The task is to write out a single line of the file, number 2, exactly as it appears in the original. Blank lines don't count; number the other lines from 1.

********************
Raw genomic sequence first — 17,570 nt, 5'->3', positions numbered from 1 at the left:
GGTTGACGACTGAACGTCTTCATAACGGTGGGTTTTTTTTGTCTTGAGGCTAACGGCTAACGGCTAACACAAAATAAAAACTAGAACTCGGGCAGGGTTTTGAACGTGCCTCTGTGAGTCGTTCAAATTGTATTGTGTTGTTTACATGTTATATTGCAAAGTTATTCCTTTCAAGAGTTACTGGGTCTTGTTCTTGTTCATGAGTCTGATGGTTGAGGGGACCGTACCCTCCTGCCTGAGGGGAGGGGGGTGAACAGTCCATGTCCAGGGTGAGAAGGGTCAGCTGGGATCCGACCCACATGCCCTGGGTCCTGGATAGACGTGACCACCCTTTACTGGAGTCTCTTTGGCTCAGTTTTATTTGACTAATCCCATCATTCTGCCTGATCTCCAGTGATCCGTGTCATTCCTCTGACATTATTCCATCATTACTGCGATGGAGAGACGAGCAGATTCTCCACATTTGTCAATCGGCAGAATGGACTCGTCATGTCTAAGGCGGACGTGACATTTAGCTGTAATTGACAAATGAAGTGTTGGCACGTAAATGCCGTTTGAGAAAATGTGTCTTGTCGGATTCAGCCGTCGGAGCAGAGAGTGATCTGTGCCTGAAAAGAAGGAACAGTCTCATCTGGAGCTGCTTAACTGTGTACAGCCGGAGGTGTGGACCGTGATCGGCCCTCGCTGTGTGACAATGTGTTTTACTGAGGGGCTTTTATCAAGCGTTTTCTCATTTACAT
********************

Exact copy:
GGTTGACGACTGAACGTCTTCATAACGGTGGGTTTTTTTTGTCTTGAGGCTAACGGCTAACGGCTAACACAAAATAAAAACTAGAACTCGGGCAGGGTTTTGAACGTGCCTCTGTGAGTCGTTCAAATTGTATTGTGTTGTTTACATGTTATATTGCAAAGTTATTCCTTTCAAGAGTTACTGGGTCTTGTTCTTGTTCATGAGTCTGATGGTTGAGGGGACCGTACCCTCCTGCCTGAGGGGAGGGGGGTGAACAGTCCATGTCCAGGGTGAGAAGGGTCAGCTGGGATCCGACCCACATGCCCTGGGTCCTGGATAGACGTGACCACCCTTTACTGGAGTCTCTTTGGCTCAGTTTTATTTGACTAATCCCATCATTCTGCCTGATCTCCAGTGATCCGTGTCATTCCTCTGACATTATTCCATCATTACTGCGATGGAGAGACGAGCAGATTCTCCACATTTGTCAATCGGCAGAATGGACTCGTCATGTCTAAGGCGGACGTGACATTTAGCTGTAATTGACAAATGAAGTGTTGGCACGTAAATGCCGTTTGAGAAAATGTGTCTTGTCGGATTCAGCCGTCGGAGCAGAGAGTGATCTGTGCCTGAAAAGAAGGAACAGTCTCATCTGGAGCTGCTTAACTGTGTACAGCCGGAGGTGTGGACCGTGATCGGCCCTCGCTGTGTGACAATGTGTTTTACTGAGGGGCTTTTATCAAGCGTTTTCTCATTTACAT